Sunday, May 5, 2013

Priest Acts out the Stations of the Border Crossing

This story struck me as odd.  The messages from it are mixed.  I'm just going to make my comments as you read along:

Chicago priest crosses U.S.-Mexico border to better understand parishioners
April 29, 2013|By Jennifer Delgado, Chicago Tribune reporter

The Rev. Gary Graf, of St. Gall Roman Catholic Church in Chicago, tells his parish during a Spanish-language service Sunday about his experience crossing the U.S.-Mexico border.

Just days after crossing the U.S.-Mexico border by climbing a wall, a Chicago priest says what he did was wrong and urged parishioners in his Southwest Side church to apologize if they had done the same.

"And by recognizing you did something wrong, you can't keep doing it," said the Rev. Gary Graf of St. Gall Roman Catholic Church in Chicago's Gage Park neighborhood. "I'm begging the people to take a different tactic."
So, this priest is calling for repentance here.  It is wrong to cross the border illegally.  He tells them not to do it again, whatever that means.  Wouldn't righting the wrong of trespassing be to get off the property?  Go back home?  Turn yourself in to ICE?  Apparently not.

After speaking to a packed Sunday morning Mass, Graf said he traveled to Mexico this month with the intention of returning to U.S. soil by scaling a 20-foot iron wall.

The 54-year-old pastor, a U.S. citizen, said he wanted to understand what many of his Hispanic parishioners went through. Now that he does, he feels it's important they make amends for their actions by having a conversation with U.S. citizens about it.
Here are his instructions for repentance: Have a conversation with a citizen about the subject.  Huh?

With only his backpack, Graf flew to Tucson, Ariz., almost two weeks ago and then rode a bus to Mexico. Graf paid for the trip but took about $3,000 from a church collection to pay coyotes, or people who smuggle others into the U.S. for a fee.
Is that the best use of church funds?

He spent three days in a home with 27 people waiting for smugglers to take him to the U.S. before abandoning his plan. Graf said he then hitched a ride and walked hours through the desert until he came to the border.

At nightfall Wednesday, Graf said he sat, prayed and looked at the fence for about an hour before climbing it. He thought he'd get arrested as soon as he landed on the other side, in Nogales, Ariz., but didn't see anyone around.
Our border is as secure as ever, says Big Sis.  But Nogales isn't exactly remote territory.

The next morning, Graf said he turned himself in to the Santa Cruz County Sheriff's office, which later called U.S. Customs and Border Protection. Neither agency arrested him, and he was let go, he said. A representative from the Santa Cruz County Sheriff's office could not be reached for comment Sunday.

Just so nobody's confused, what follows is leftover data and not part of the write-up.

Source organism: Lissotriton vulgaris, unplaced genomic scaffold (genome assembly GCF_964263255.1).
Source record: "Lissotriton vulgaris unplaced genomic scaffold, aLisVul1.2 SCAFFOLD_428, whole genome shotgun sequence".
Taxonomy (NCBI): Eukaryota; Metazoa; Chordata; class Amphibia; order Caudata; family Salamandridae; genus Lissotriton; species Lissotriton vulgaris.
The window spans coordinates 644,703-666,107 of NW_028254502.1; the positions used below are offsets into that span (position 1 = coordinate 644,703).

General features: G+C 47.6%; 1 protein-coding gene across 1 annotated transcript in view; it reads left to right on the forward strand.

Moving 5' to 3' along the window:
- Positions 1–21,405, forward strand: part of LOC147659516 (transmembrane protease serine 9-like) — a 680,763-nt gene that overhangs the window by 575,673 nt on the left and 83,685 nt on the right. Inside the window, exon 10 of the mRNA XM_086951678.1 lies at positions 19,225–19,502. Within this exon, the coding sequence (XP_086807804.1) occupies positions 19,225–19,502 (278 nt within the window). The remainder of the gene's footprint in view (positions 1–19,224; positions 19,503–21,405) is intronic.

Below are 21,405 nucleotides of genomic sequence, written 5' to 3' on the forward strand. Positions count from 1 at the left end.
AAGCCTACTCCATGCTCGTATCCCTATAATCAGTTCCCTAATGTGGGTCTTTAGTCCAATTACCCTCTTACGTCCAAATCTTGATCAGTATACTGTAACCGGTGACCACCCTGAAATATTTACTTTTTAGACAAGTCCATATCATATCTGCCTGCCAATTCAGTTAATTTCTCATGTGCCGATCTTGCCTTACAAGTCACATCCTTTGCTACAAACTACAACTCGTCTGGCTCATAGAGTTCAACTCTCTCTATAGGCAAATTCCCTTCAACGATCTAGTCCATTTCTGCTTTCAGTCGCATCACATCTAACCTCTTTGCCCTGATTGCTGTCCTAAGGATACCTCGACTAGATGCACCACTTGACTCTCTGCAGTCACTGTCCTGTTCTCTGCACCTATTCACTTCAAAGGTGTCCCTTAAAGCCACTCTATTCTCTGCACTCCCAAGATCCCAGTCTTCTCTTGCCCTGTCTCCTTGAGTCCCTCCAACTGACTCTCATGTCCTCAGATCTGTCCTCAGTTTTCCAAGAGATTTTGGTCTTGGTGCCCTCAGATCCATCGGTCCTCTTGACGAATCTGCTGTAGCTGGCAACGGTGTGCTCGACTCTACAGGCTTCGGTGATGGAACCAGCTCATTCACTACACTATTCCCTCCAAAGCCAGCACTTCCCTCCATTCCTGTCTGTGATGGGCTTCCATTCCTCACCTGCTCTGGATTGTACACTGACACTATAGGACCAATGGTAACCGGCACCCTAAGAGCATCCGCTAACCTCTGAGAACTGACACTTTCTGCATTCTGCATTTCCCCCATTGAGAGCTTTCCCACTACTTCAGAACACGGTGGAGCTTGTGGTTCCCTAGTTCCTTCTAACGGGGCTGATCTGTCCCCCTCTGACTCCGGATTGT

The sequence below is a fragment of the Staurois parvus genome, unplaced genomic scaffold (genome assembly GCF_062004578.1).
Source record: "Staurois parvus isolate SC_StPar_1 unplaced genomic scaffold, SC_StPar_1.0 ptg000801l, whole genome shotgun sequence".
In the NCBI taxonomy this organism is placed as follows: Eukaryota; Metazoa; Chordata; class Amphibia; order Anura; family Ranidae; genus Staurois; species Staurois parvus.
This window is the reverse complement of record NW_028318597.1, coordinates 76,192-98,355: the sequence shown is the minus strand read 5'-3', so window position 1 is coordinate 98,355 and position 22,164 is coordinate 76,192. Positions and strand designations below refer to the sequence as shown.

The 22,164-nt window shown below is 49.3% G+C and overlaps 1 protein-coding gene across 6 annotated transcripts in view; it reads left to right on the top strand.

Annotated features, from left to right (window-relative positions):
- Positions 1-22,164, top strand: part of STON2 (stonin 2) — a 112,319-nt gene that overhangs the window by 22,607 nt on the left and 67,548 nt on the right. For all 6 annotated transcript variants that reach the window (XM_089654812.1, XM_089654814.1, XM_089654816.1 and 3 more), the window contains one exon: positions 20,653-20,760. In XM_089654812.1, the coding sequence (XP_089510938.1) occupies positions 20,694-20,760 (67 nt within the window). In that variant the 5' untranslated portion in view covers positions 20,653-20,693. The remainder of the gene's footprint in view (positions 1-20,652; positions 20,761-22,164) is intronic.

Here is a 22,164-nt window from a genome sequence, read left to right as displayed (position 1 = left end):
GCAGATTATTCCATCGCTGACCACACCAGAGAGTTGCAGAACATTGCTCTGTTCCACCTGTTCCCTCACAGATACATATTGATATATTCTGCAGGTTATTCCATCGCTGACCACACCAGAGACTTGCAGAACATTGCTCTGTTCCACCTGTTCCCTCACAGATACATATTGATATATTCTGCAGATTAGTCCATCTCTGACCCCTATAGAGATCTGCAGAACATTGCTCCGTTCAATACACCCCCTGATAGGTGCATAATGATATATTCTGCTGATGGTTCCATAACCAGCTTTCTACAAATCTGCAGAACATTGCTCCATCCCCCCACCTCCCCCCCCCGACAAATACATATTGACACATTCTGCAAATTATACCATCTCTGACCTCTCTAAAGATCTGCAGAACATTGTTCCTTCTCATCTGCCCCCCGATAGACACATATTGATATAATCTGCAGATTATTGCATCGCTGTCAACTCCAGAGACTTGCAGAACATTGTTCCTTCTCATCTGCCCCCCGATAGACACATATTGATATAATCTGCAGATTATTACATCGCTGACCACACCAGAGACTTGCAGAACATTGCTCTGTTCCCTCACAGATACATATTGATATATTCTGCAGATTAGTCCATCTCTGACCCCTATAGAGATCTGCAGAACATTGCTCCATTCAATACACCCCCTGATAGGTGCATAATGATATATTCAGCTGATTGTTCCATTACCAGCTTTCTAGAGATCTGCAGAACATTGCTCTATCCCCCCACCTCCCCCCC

A spokeswoman for the Archdiocese of Chicago on Sunday said Cardinal Francis George did not know of Graf's actions in Mexico until Saturday evening.
It's always a good idea to let the boss know what you are doing.  Apparently the Cardinal did not have anything to say about the matter.  You would think the press would ask for his opinion on illegal aliens or the actions of the priest.  I guess not.

The pastor said he believes he is the first Chicago priest to cross the U.S.-Mexico border by climbing a wall. 
Is he trying to get in the Guinness Book of World Records?  The first Chicago priest (not Detroit) to cross the border by climbing a wall (not through a tunnel or a hole in the fence or an unguarded section).  Perhaps he should add, "With a ham sandwich in his pocket."

He added that he wants his parishioners to speak thoughtfully about immigration instead of rallying and protesting on May Day.
Now, here's the rather strange point.  To make amends for entering illegally and getting a job by fraud, you should not march in the streets demanding amnesty.  According to Father Graf,  you should speak to someone thoughtfully about what you did.  (I think he means outside the confessional.)

"I really feel that as pastor my goal is to engage both sides of the conversation, and this is my attempt to do that," said Graf, who plans on returning the parish money.

Outside of the Southwest Side church, many parishioners showed their support for Graf. Many said they did not know the pastor scaled the border wall until a few days ago.

"We're so happy he did that for us," said Jacqueline Portero, 31, as she stood next to her 10-year-old daughter. "He just wanted to experience what the people experienced. He wanted to show the people he's there for them."
His congregation loved it.  I suppose that's because having a conversation about breaking into the United States uninvited is a lot easier than returning home to Mexico.


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